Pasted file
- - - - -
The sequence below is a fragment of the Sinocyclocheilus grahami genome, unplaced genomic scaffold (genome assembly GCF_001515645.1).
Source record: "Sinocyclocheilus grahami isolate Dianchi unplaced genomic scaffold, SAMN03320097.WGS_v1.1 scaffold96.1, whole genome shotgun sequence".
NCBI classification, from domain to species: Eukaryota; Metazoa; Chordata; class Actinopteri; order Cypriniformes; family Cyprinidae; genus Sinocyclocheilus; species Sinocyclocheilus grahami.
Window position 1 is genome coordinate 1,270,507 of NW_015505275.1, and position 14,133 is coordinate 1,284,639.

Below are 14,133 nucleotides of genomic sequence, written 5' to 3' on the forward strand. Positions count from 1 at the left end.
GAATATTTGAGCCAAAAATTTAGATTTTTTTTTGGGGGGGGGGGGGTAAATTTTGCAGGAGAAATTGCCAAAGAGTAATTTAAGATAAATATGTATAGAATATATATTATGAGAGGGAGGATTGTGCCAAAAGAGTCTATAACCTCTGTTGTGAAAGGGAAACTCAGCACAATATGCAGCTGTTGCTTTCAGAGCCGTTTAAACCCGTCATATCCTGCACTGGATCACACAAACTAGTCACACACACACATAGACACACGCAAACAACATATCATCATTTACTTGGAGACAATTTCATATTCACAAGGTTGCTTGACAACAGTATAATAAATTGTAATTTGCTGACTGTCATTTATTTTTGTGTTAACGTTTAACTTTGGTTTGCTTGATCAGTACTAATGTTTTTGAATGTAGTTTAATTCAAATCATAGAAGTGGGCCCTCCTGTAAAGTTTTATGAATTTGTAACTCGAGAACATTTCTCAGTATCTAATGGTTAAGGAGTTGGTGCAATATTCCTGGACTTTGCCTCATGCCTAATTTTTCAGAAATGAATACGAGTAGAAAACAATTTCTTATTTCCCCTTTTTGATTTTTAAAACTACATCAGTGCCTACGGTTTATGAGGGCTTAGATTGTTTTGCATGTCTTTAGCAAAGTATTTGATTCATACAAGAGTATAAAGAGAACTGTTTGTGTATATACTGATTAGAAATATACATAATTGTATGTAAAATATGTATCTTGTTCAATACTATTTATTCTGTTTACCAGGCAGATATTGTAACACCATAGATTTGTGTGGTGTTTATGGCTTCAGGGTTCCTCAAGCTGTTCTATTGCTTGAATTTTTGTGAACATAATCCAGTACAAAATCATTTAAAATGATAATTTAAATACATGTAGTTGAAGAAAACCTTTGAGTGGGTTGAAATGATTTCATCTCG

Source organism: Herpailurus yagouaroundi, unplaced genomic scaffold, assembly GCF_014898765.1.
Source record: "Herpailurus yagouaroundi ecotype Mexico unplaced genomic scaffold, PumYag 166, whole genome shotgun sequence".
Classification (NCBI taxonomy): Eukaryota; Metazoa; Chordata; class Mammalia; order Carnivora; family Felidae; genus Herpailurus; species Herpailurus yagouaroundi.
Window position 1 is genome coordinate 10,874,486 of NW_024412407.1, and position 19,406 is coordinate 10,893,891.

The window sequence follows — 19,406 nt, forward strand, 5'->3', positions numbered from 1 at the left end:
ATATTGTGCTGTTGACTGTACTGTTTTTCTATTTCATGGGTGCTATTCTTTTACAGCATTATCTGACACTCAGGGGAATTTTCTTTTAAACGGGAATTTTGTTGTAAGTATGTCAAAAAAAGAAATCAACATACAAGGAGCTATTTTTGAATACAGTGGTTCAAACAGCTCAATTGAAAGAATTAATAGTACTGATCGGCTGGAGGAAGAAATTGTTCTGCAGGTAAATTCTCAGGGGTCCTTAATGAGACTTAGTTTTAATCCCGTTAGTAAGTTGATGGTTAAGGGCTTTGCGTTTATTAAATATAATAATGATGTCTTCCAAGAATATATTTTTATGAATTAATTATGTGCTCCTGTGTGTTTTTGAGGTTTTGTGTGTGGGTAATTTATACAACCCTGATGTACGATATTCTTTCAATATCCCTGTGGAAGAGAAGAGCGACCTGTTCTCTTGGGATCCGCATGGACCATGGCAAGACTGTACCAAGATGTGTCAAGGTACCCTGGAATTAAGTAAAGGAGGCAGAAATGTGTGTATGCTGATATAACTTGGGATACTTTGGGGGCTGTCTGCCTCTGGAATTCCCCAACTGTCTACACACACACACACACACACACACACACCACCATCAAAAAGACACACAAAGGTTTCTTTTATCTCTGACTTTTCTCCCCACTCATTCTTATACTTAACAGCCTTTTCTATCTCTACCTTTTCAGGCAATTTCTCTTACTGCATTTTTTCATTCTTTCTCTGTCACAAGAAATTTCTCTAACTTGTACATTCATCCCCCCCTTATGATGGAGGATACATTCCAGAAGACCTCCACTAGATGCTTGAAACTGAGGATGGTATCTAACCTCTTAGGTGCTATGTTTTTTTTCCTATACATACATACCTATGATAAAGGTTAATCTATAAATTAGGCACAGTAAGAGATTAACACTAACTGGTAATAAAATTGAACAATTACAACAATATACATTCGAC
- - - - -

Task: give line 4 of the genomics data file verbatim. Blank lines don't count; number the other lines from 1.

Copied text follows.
Window position 1 is genome coordinate 1,270,507 of NW_015505275.1, and position 14,133 is coordinate 1,284,639.